If you are a TCS shareholder and wondering whether you should tender your shares in the buyback which opened today, here are some details that can help you decide.

The buyback which opened today, closes on December 7. The buyback of around ₹17,000 crore while might appear big in absolute terms, is miniscule when compared to the market cap of TCS which is at around ₹12.8 lakh crore. So the buyback represents just 1.3 per cent of TCS’s market cap and is unlikely to add any meaningful value to long term shareholder value. Further the buyback price of ₹4,150 per share is at a trailing PE of 34 times. This is a quite expensive valuation relative to TCS’s recent performance and long term growth prospects, further diminishing any prospects of value addition to long term investors who do not tender in this offer. Buybacks add value to long term shareholders only if it is done at cheap valuations, as explained earlier in this column.

So the key thing to understand is that, this buyback by TCS is just a means to return excess cash to shareholders. Excess cash can be returned via dividends or buybacks. Historically TCS has followed a policy of using both means.

The entitlement ratio for small shareholders has been fixed at 1:6; ie for every 6 shares tendered by retail investors, 1 will be accepted in the buyback (assuming all small shareholders tender all their shares). Small shareholders are defined as those individuals holding shares whose value is below ₹2 lakhs. Given SEBI regulation warrants 15 per cent of buyback size (in this case 15%*₹17,000 crore) to be reserved for small shareholders, the entitlement ratio has been fixed based on the holdings of small shareholders as on the record date – November 25, in this case.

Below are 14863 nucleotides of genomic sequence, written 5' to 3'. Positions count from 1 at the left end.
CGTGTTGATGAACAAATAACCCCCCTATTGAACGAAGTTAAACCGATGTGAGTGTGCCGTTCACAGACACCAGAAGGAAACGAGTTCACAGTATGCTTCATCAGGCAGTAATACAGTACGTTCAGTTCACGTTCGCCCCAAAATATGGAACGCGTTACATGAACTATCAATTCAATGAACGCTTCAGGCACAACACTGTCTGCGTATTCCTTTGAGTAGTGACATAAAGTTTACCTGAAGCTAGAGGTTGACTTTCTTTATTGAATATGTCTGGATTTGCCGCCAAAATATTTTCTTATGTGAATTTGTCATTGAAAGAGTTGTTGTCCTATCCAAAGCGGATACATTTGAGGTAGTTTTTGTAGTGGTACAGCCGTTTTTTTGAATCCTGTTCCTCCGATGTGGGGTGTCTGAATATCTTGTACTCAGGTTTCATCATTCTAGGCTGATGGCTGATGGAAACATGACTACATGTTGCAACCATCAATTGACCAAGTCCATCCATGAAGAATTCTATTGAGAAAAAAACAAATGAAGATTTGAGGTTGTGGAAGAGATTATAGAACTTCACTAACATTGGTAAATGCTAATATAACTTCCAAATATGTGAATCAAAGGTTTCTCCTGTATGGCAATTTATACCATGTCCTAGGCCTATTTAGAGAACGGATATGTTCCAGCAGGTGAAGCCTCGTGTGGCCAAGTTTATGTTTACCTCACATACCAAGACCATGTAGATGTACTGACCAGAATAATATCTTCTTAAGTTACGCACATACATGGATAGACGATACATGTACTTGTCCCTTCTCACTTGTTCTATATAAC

The Math

Here is an illustration to explain what will be the gain if you tender shares based on the acceptance ratio. If all shareholders tender their shares, the acceptance ratio will be 1/6 which equals around 17 per cent. So assuming you own and tender 12 shares of TCS worth ₹42,000 at current price of around ₹3,500/share, and the acceptance ratio is 17 per cent, 2 shares will be accepted in the buyback. Your net gains from the two shares accepted in the buyback will be ₹1,300 (2* buyback price of ₹4,150 minus current price of ₹3,500). Against your total value of ₹42,000, this represents 3 per cent gain, assuming other things (like share price) remain constant. However if less number of shareholders tender their shares and acceptance ratio is 50 per cent, then your net gains in the above example will be 6*650 or ₹3,900; representing 9 per cent gain over the current value of ₹42,000.

Ultimately the returns will depend on the acceptance ratio.  

What should investors do?

So we recommend investors to tender their shares to pocket the cash that is due to them. Further investors need to take cues from the last buyback of TCS done at ₹4,500 per share in March 2022. Today the shares are trading at around ₹3,500 per share -  significant 22 per cent lower today. Investors who did not tender have lost out. With economic outlook in developed markets hazy and enterprise  IT spending weak in recent quarters, chance of material outperformance in TCS shares also appear unlikely in the near to medium term, unless a soft landing plays out in the US economy. The recently reported September quarter results were muted with year on year constant currency revenue growth decelerating significanty to just 2.8 per cent. Headcount also reduced in the quarter, which may be indicative of expectaions for slowdown ahead.